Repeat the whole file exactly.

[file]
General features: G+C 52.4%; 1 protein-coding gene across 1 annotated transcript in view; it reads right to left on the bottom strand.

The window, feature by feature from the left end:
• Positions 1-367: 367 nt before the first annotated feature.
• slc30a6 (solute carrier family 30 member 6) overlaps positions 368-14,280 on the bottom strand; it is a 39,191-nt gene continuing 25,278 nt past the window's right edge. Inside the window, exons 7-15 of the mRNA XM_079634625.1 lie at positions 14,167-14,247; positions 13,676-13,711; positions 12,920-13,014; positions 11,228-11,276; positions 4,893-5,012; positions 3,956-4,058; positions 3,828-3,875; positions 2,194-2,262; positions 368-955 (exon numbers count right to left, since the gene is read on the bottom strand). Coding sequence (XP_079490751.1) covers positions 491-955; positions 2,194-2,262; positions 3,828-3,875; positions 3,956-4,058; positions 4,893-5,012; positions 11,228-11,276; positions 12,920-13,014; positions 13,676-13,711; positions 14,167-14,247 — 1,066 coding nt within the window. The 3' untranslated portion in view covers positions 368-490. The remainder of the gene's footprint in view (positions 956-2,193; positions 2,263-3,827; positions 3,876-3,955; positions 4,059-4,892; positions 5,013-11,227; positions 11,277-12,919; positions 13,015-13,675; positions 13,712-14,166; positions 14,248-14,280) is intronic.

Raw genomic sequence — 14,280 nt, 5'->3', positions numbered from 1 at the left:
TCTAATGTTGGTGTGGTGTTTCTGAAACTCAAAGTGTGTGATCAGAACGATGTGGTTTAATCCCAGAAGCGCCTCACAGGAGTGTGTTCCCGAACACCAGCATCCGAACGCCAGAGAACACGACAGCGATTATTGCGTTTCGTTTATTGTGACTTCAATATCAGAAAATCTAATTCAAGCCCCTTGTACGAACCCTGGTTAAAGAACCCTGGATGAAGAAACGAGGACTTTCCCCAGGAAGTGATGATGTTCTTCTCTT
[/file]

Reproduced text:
General features: G+C 52.4%; 1 protein-coding gene across 1 annotated transcript in view; it reads right to left on the bottom strand.

The window, feature by feature from the left end:
• Positions 1-367: 367 nt before the first annotated feature.
• slc30a6 (solute carrier family 30 member 6) overlaps positions 368-14,280 on the bottom strand; it is a 39,191-nt gene continuing 25,278 nt past the window's right edge. Inside the window, exons 7-15 of the mRNA XM_079634625.1 lie at positions 14,167-14,247; positions 13,676-13,711; positions 12,920-13,014; positions 11,228-11,276; positions 4,893-5,012; positions 3,956-4,058; positions 3,828-3,875; positions 2,194-2,262; positions 368-955 (exon numbers count right to left, since the gene is read on the bottom strand). Coding sequence (XP_079490751.1) covers positions 491-955; positions 2,194-2,262; positions 3,828-3,875; positions 3,956-4,058; positions 4,893-5,012; positions 11,228-11,276; positions 12,920-13,014; positions 13,676-13,711; positions 14,167-14,247 — 1,066 coding nt within the window. The 3' untranslated portion in view covers positions 368-490. The remainder of the gene's footprint in view (positions 956-2,193; positions 2,263-3,827; positions 3,876-3,955; positions 4,059-4,892; positions 5,013-11,227; positions 11,277-12,919; positions 13,015-13,675; positions 13,712-14,166; positions 14,248-14,280) is intronic.

Raw genomic sequence — 14,280 nt, 5'->3', positions numbered from 1 at the left:
TCTAATGTTGGTGTGGTGTTTCTGAAACTCAAAGTGTGTGATCAGAACGATGTGGTTTAATCCCAGAAGCGCCTCACAGGAGTGTGTTCCCGAACACCAGCATCCGAACGCCAGAGAACACGACAGCGATTATTGCGTTTCGTTTATTGTGACTTCAATATCAGAAAATCTAATTCAAGCCCCTTGTACGAACCCTGGTTAAAGAACCCTGGATGAAGAAACGAGGACTTTCCCCAGGAAGTGATGATGTTCTTCTCTT